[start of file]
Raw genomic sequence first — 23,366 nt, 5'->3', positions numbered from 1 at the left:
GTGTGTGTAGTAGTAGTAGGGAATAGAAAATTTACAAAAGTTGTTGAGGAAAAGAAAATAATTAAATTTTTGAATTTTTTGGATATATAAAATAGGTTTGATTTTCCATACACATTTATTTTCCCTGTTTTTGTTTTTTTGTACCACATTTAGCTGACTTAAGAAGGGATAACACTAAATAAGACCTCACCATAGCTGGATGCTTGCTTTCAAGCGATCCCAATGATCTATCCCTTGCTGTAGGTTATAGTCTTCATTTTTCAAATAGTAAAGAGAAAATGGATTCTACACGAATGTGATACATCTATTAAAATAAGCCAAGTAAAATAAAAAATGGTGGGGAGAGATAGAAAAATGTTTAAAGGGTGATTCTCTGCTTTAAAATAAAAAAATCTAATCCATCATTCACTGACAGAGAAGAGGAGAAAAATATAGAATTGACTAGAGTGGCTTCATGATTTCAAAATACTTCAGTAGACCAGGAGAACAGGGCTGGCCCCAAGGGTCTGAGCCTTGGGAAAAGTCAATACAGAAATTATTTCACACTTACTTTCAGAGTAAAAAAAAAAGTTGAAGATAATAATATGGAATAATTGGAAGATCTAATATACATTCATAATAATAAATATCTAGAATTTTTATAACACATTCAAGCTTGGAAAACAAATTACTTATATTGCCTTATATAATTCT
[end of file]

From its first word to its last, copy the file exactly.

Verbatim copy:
Raw genomic sequence first — 23,366 nt, 5'->3', positions numbered from 1 at the left:
GTGTGTGTAGTAGTAGTAGGGAATAGAAAATTTACAAAAGTTGTTGAGGAAAAGAAAATAATTAAATTTTTGAATTTTTTGGATATATAAAATAGGTTTGATTTTCCATACACATTTATTTTCCCTGTTTTTGTTTTTTTGTACCACATTTAGCTGACTTAAGAAGGGATAACACTAAATAAGACCTCACCATAGCTGGATGCTTGCTTTCAAGCGATCCCAATGATCTATCCCTTGCTGTAGGTTATAGTCTTCATTTTTCAAATAGTAAAGAGAAAATGGATTCTACACGAATGTGATACATCTATTAAAATAAGCCAAGTAAAATAAAAAATGGTGGGGAGAGATAGAAAAATGTTTAAAGGGTGATTCTCTGCTTTAAAATAAAAAAATCTAATCCATCATTCACTGACAGAGAAGAGGAGAAAAATATAGAATTGACTAGAGTGGCTTCATGATTTCAAAATACTTCAGTAGACCAGGAGAACAGGGCTGGCCCCAAGGGTCTGAGCCTTGGGAAAAGTCAATACAGAAATTATTTCACACTTACTTTCAGAGTAAAAAAAAAAGTTGAAGATAATAATATGGAATAATTGGAAGATCTAATATACATTCATAATAATAAATATCTAGAATTTTTATAACACATTCAAGCTTGGAAAACAAATTACTTATATTGCCTTATATAATTCT